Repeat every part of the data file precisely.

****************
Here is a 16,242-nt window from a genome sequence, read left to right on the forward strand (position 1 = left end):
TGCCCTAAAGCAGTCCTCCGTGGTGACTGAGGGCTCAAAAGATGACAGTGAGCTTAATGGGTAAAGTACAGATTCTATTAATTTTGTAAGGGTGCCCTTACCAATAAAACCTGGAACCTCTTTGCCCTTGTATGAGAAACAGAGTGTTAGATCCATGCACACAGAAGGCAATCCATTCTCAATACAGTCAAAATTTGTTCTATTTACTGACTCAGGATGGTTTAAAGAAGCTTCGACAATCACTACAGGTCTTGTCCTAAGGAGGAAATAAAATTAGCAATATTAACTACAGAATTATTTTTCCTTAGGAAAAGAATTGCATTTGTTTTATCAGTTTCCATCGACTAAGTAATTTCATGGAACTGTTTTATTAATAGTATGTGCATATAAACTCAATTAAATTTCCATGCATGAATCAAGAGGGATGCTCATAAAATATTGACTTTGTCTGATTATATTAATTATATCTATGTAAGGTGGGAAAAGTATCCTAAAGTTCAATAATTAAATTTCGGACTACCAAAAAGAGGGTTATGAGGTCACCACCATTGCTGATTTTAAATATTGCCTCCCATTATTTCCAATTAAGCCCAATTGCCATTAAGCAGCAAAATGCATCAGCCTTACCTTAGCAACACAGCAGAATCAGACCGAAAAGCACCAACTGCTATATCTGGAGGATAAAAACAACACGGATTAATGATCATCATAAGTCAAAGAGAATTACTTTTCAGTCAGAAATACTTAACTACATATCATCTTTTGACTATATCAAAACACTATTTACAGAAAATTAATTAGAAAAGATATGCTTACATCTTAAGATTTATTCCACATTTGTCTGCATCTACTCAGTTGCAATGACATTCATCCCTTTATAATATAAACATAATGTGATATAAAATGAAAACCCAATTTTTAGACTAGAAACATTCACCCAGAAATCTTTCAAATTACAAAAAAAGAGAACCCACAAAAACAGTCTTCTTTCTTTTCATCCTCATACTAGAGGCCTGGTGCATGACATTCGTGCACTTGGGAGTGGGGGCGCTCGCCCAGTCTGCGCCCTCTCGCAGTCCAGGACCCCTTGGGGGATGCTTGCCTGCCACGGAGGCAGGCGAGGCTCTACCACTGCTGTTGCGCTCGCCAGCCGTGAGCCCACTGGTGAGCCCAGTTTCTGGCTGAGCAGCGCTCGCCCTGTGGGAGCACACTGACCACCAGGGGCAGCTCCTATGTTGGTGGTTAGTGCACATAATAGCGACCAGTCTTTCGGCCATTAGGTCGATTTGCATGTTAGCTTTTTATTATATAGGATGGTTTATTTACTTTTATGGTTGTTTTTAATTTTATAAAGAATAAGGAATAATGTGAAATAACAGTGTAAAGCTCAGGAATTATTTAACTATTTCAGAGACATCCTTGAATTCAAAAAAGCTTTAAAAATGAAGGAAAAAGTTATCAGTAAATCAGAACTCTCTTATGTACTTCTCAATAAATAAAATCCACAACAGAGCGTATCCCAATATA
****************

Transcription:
Here is a 16,242-nt window from a genome sequence, read left to right on the forward strand (position 1 = left end):
TGCCCTAAAGCAGTCCTCCGTGGTGACTGAGGGCTCAAAAGATGACAGTGAGCTTAATGGGTAAAGTACAGATTCTATTAATTTTGTAAGGGTGCCCTTACCAATAAAACCTGGAACCTCTTTGCCCTTGTATGAGAAACAGAGTGTTAGATCCATGCACACAGAAGGCAATCCATTCTCAATACAGTCAAAATTTGTTCTATTTACTGACTCAGGATGGTTTAAAGAAGCTTCGACAATCACTACAGGTCTTGTCCTAAGGAGGAAATAAAATTAGCAATATTAACTACAGAATTATTTTTCCTTAGGAAAAGAATTGCATTTGTTTTATCAGTTTCCATCGACTAAGTAATTTCATGGAACTGTTTTATTAATAGTATGTGCATATAAACTCAATTAAATTTCCATGCATGAATCAAGAGGGATGCTCATAAAATATTGACTTTGTCTGATTATATTAATTATATCTATGTAAGGTGGGAAAAGTATCCTAAAGTTCAATAATTAAATTTCGGACTACCAAAAAGAGGGTTATGAGGTCACCACCATTGCTGATTTTAAATATTGCCTCCCATTATTTCCAATTAAGCCCAATTGCCATTAAGCAGCAAAATGCATCAGCCTTACCTTAGCAACACAGCAGAATCAGACCGAAAAGCACCAACTGCTATATCTGGAGGATAAAAACAACACGGATTAATGATCATCATAAGTCAAAGAGAATTACTTTTCAGTCAGAAATACTTAACTACATATCATCTTTTGACTATATCAAAACACTATTTACAGAAAATTAATTAGAAAAGATATGCTTACATCTTAAGATTTATTCCACATTTGTCTGCATCTACTCAGTTGCAATGACATTCATCCCTTTATAATATAAACATAATGTGATATAAAATGAAAACCCAATTTTTAGACTAGAAACATTCACCCAGAAATCTTTCAAATTACAAAAAAAGAGAACCCACAAAAACAGTCTTCTTTCTTTTCATCCTCATACTAGAGGCCTGGTGCATGACATTCGTGCACTTGGGAGTGGGGGCGCTCGCCCAGTCTGCGCCCTCTCGCAGTCCAGGACCCCTTGGGGGATGCTTGCCTGCCACGGAGGCAGGCGAGGCTCTACCACTGCTGTTGCGCTCGCCAGCCGTGAGCCCACTGGTGAGCCCAGTTTCTGGCTGAGCAGCGCTCGCCCTGTGGGAGCACACTGACCACCAGGGGCAGCTCCTATGTTGGTGGTTAGTGCACATAATAGCGACCAGTCTTTCGGCCATTAGGTCGATTTGCATGTTAGCTTTTTATTATATAGGATGGTTTATTTACTTTTATGGTTGTTTTTAATTTTATAAAGAATAAGGAATAATGTGAAATAACAGTGTAAAGCTCAGGAATTATTTAACTATTTCAGAGACATCCTTGAATTCAAAAAAGCTTTAAAAATGAAGGAAAAAGTTATCAGTAAATCAGAACTCTCTTATGTACTTCTCAATAAATAAAATCCACAACAGAGCGTATCCCAATATA